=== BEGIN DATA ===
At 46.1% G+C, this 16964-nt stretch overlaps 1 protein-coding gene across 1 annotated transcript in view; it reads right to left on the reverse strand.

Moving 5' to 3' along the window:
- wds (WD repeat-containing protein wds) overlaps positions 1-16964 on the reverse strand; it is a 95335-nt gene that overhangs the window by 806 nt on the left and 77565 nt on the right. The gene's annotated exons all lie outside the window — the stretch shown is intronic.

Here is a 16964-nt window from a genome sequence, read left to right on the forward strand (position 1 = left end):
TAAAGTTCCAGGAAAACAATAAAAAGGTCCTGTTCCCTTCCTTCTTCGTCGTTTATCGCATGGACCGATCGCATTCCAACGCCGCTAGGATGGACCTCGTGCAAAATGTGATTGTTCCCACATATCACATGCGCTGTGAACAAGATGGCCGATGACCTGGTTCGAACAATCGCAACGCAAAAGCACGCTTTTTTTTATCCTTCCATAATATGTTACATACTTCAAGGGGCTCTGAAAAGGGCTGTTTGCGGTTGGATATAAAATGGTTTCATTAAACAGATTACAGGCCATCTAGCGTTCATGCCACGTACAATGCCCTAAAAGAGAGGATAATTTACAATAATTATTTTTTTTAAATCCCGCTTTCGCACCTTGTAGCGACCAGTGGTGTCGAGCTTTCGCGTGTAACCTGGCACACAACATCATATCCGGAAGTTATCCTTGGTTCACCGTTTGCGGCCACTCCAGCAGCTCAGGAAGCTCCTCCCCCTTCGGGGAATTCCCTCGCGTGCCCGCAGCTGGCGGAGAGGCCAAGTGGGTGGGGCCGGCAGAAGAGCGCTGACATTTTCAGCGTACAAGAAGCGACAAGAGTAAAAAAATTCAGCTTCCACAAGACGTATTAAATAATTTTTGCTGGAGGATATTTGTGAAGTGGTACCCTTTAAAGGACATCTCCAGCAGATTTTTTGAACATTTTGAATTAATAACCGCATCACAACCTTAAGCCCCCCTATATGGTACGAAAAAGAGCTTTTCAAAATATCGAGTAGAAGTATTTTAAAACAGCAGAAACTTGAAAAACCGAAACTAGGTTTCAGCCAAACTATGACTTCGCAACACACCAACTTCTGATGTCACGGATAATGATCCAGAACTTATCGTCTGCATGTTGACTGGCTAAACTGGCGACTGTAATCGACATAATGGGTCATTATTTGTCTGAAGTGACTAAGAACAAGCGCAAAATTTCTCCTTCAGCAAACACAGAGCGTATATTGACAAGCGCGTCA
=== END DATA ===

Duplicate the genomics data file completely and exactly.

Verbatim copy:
At 46.1% G+C, this 16964-nt stretch overlaps 1 protein-coding gene across 1 annotated transcript in view; it reads right to left on the reverse strand.

Moving 5' to 3' along the window:
- wds (WD repeat-containing protein wds) overlaps positions 1-16964 on the reverse strand; it is a 95335-nt gene that overhangs the window by 806 nt on the left and 77565 nt on the right. The gene's annotated exons all lie outside the window — the stretch shown is intronic.

Here is a 16964-nt window from a genome sequence, read left to right on the forward strand (position 1 = left end):
TAAAGTTCCAGGAAAACAATAAAAAGGTCCTGTTCCCTTCCTTCTTCGTCGTTTATCGCATGGACCGATCGCATTCCAACGCCGCTAGGATGGACCTCGTGCAAAATGTGATTGTTCCCACATATCACATGCGCTGTGAACAAGATGGCCGATGACCTGGTTCGAACAATCGCAACGCAAAAGCACGCTTTTTTTTATCCTTCCATAATATGTTACATACTTCAAGGGGCTCTGAAAAGGGCTGTTTGCGGTTGGATATAAAATGGTTTCATTAAACAGATTACAGGCCATCTAGCGTTCATGCCACGTACAATGCCCTAAAAGAGAGGATAATTTACAATAATTATTTTTTTTAAATCCCGCTTTCGCACCTTGTAGCGACCAGTGGTGTCGAGCTTTCGCGTGTAACCTGGCACACAACATCATATCCGGAAGTTATCCTTGGTTCACCGTTTGCGGCCACTCCAGCAGCTCAGGAAGCTCCTCCCCCTTCGGGGAATTCCCTCGCGTGCCCGCAGCTGGCGGAGAGGCCAAGTGGGTGGGGCCGGCAGAAGAGCGCTGACATTTTCAGCGTACAAGAAGCGACAAGAGTAAAAAAATTCAGCTTCCACAAGACGTATTAAATAATTTTTGCTGGAGGATATTTGTGAAGTGGTACCCTTTAAAGGACATCTCCAGCAGATTTTTTGAACATTTTGAATTAATAACCGCATCACAACCTTAAGCCCCCCTATATGGTACGAAAAAGAGCTTTTCAAAATATCGAGTAGAAGTATTTTAAAACAGCAGAAACTTGAAAAACCGAAACTAGGTTTCAGCCAAACTATGACTTCGCAACACACCAACTTCTGATGTCACGGATAATGATCCAGAACTTATCGTCTGCATGTTGACTGGCTAAACTGGCGACTGTAATCGACATAATGGGTCATTATTTGTCTGAAGTGACTAAGAACAAGCGCAAAATTTCTCCTTCAGCAAACACAGAGCGTATATTGACAAGCGCGTCA